What qualifies as an "official swimming governing body"?

evmoevmo San FranciscoAdmin
edited January 10 in General Discussion
I'm having an interesting conversation on Twitter right now with Associated Press reporter Jennifer Kay (who covered the Nyad brouhaha):

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[Direct link to Twitter context]

Comments

  • IronMikeIronMike Bishkek, KyrgyzstanCharter Member
    edited January 10
    What swim are we sanctioning?
  • evmoevmo San FranciscoAdmin
    That is the prerogative of the swimmer - when and how (s)he wishes to reveal that.
  • IronMikeIronMike Bishkek, KyrgyzstanCharter Member
    Well, if the MSF is sanctioning one, I'd like to begin a discussion (if enough interest, this can be another thread) about having a global MSF "swim group." I'd love to see swimmers swimming in OW events around the world under the banner of "MSF." I'd love to tell the Rangers at the state park I swim at in the summer that I'm swimming as part of a recognized swim club or masters club, called the MSF. ;)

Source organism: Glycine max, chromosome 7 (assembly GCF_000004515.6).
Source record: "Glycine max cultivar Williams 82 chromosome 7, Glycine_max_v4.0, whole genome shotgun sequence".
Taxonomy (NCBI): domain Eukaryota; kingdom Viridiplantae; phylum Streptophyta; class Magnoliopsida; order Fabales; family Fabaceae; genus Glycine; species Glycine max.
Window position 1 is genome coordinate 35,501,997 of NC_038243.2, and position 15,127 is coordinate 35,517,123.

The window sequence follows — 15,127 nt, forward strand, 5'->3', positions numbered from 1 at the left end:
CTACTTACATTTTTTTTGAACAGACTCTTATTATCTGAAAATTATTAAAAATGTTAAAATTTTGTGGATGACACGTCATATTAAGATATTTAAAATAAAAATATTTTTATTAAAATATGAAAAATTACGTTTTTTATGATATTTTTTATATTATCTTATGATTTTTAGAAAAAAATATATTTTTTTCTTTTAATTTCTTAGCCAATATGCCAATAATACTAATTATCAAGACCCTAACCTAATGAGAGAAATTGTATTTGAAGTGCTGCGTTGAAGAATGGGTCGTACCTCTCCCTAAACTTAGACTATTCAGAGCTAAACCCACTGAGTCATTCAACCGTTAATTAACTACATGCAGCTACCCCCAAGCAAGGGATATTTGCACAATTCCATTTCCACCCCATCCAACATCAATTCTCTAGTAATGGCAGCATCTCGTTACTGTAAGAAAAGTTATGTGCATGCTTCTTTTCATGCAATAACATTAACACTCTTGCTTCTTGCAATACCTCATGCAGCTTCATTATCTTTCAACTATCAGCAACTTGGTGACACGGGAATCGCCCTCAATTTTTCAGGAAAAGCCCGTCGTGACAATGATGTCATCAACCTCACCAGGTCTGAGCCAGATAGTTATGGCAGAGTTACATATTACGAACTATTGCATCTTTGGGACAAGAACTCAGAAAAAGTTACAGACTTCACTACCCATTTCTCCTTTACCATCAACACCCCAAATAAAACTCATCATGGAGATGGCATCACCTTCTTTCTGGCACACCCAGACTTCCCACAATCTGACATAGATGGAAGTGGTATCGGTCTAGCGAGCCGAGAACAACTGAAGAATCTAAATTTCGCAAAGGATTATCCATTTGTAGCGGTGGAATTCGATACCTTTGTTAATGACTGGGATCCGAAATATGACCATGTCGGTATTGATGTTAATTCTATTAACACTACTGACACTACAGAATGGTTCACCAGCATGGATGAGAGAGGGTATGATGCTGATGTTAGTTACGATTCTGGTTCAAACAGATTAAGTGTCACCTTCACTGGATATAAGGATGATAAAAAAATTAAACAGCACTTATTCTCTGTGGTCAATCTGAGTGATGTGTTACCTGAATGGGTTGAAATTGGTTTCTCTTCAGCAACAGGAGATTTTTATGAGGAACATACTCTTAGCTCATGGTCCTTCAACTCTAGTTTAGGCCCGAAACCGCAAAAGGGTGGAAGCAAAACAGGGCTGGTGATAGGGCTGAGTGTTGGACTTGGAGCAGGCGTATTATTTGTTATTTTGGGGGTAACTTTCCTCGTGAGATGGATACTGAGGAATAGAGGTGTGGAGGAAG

• gregocgregoc Member
    edited January 10
    I always viewed an official governing body as a group that has Articles of Organization and By-laws with a clearly stated purpose and governance.

    Wikkis definition: "A sport governing body is a sports organization that has a regulatory or sanctioning function. Sport governing bodies come in various forms, and have a variety of regulatory functions." They can be local, national, or internationl governing bodies.
  • suziedodssuziedods Member
    edited January 10
    I don't "get " the twitter thing... and I do think that MSF is not in a position to "sanction" but certainly one could say that "I am swimming under MSF rules/guidelines".
    As a "sanctioning" body, we are ALL part of MSF, intrinsically... but I do NOT want to be part of a "sanctioning" body. Too many liabilities. Sorry. Had to say it.(ps, trying to top Karen T's vocab and not coming close)